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Nick Ryan
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So, if you've got a few years of backups and someone requests that data is deleted do we have to go through all of the tapes... even more fun would be if its database backups.. restoring and then extracting the data from every tape would be a nightmare

You will find that many "people" are still hopelessly confused by the unfeasiiblity of removing data from backups. Technically, it is possible, as in restore every backup to a machine environment capable of understanding the data structures (both in database and application terms including all business logic) and then removing the offending data and then rebacking up the data. Vaguely feasible for a single record, however muiltiply this by multiple indepedent executions and many backups and likely changing application environments over time and it rapidly becomes impractical. While there have been some clever-ish work arounds relying on each data row being encrypted independently and therefore all you have to do is to forget the key to lose access to the data, this then relies in separate backup schemes for backing up these therefore it just moves the issue - along with making standard data access impractical.

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Nick Ryan
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Re: ITs job but not IT's problem

It was a joy for me to attend a presentation on GDPR by someone at Irwin Mitchell and hear that the IT Manager (me) can't be in overall charge of GDPR :D

That's a typical example of the level of stupid and incompetence that is flying around in the data protection space.

The real situation is that the role of DPO should not be given automatically to the IT Manager - it typically was in the old DPA scheme. The role of the DPO should be given to an individual who has a thorough understanding of how the organisation works and (and this is really important) has a thorough understanding of data protection. If this happens to be the IT Manager, then this is fine. If another individual is more suited then this is fine as well. One very important point is that the DPO must not be involved in the day-to-day processing of the dataset. Unfortunately this is where terminology stupidity comes in, because technically just storing the data, or facililating the storage of the data, means that an IT Manager is often seen as a processor of the data.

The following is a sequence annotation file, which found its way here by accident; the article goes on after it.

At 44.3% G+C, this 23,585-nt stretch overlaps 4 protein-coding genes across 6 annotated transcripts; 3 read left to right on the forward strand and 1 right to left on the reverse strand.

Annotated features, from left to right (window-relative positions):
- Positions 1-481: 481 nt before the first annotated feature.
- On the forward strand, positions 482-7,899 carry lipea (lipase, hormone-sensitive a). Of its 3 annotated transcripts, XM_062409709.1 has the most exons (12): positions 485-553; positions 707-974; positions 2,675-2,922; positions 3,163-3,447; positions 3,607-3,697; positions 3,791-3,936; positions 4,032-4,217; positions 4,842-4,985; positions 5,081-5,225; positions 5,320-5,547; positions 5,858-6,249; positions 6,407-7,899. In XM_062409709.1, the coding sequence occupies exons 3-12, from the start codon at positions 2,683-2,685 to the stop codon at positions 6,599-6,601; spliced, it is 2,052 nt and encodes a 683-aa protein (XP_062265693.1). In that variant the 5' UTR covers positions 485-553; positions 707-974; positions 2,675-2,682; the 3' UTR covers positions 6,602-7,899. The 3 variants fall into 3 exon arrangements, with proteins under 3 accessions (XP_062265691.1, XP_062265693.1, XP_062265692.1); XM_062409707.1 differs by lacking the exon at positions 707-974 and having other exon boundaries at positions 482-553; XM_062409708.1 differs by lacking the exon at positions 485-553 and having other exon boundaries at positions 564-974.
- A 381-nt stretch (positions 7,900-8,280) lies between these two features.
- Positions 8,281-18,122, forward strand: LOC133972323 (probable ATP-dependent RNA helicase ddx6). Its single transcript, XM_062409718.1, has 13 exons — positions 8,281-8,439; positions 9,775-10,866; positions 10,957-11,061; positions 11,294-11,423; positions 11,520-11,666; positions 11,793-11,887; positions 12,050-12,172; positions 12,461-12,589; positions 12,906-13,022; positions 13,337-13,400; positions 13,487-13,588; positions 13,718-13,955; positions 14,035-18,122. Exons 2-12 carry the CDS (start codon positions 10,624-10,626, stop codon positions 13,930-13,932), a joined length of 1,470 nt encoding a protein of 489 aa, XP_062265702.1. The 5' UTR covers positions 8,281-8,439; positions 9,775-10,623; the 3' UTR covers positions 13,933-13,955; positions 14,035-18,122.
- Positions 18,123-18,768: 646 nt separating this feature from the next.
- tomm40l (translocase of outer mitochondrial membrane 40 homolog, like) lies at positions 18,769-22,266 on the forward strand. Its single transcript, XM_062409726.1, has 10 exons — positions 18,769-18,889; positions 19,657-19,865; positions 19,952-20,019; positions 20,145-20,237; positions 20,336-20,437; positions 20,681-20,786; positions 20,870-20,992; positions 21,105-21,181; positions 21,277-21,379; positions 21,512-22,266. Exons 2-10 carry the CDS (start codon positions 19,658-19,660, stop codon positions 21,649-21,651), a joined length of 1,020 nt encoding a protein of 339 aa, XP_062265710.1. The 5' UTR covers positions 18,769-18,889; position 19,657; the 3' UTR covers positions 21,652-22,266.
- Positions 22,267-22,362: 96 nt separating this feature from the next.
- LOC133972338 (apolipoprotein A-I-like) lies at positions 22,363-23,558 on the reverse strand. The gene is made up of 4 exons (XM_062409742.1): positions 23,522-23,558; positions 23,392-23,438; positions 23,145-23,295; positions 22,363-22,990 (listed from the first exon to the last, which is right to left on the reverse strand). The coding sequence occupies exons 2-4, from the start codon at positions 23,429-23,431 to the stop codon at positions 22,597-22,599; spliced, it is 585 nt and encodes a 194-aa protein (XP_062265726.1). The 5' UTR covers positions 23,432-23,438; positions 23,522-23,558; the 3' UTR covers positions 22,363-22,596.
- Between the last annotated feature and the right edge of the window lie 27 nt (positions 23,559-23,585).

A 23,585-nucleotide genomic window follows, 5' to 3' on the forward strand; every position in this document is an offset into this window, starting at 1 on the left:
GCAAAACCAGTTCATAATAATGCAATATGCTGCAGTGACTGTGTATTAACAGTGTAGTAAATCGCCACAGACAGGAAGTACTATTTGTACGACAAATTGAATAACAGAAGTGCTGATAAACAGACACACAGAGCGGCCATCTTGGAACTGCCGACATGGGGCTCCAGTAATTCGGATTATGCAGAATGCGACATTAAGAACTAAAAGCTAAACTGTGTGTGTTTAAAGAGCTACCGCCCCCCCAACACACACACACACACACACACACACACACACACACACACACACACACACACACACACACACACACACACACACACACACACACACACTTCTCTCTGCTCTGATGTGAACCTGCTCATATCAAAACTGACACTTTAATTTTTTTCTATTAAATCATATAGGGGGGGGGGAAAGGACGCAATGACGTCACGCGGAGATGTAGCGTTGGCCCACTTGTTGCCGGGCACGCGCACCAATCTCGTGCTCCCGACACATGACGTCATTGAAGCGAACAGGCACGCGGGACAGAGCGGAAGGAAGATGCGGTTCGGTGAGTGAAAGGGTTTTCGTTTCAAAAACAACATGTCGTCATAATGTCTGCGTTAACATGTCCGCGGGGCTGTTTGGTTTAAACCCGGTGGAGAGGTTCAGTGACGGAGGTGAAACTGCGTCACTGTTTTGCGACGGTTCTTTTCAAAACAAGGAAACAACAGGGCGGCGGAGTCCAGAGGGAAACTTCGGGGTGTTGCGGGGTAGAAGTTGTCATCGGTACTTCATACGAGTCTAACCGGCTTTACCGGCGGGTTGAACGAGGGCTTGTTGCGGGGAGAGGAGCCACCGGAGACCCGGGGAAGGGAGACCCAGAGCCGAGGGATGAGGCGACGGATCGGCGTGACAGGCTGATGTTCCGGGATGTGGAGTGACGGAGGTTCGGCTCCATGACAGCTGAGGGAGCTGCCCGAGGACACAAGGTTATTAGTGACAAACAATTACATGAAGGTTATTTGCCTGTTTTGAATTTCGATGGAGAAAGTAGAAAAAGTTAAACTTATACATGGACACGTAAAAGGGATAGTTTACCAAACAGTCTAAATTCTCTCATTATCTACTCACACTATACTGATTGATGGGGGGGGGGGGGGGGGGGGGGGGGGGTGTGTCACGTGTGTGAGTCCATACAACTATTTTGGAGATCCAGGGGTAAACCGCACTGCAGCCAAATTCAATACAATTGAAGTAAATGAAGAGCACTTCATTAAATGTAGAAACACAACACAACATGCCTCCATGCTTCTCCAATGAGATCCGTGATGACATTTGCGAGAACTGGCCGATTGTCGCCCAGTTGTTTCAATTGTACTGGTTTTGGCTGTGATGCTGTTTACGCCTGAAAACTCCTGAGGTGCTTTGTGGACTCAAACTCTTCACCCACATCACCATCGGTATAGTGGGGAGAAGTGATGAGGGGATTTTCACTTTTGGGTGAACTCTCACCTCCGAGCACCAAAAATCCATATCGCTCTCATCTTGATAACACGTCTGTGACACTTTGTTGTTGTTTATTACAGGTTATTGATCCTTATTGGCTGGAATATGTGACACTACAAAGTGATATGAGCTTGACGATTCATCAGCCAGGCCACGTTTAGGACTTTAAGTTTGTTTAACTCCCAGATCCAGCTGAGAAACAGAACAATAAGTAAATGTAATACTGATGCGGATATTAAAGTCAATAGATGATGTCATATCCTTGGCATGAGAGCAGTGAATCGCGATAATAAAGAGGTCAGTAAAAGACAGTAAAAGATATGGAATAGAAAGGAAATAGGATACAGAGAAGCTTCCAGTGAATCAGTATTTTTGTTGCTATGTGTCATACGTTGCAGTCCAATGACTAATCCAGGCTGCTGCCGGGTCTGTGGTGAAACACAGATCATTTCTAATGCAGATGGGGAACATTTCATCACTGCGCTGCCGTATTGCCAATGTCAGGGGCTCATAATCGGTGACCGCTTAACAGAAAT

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23,000 HTTPS certs will be axed in next 24 hours after private keys leak

Nick Ryan
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Re: Wow, glad I had already ditched those certs a while back

I got fed up of the process and scripted the entire damn process using PowerShell and Let's Encrypt ACME interface. It's a pain, largely due to the totally inadequate, usually no, documentation but very easy once in place and I now have a system that can verify the deployment status of every certificate in use.

Now if only Microsoft actually implemented adequate certificate management in PowerShell without having to piss around calling external IIS utilities and arcane dead-chicken-waving context spaces...

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Nick Ryan
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Re: It affected me

Precisely. I work on the principle that the lower risk to the organisation is that the fewer people who have access to the private key the better. While it has a certain risk, that boils down to me, with instructions on how to access it if I leave or are otherwise unavailable long-term or permanently. This means that none of our developers, IT support agencies, finance staff or anyone else have access to the private key. If required I may install a copy on a server but that's done by myself and nobody else but does require trust in the server itself which is a weak point in the grand scheme even if relatively low likelihood of risk.

It's not kingdom building or protectionism, it's just a suitable level of paranioa. This way if (and I always work on *when*) the key escapes I have just myself or what I do, how I do it or where I do it, to investigate.

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Desktop PC shipments dip below 100m/year

Nick Ryan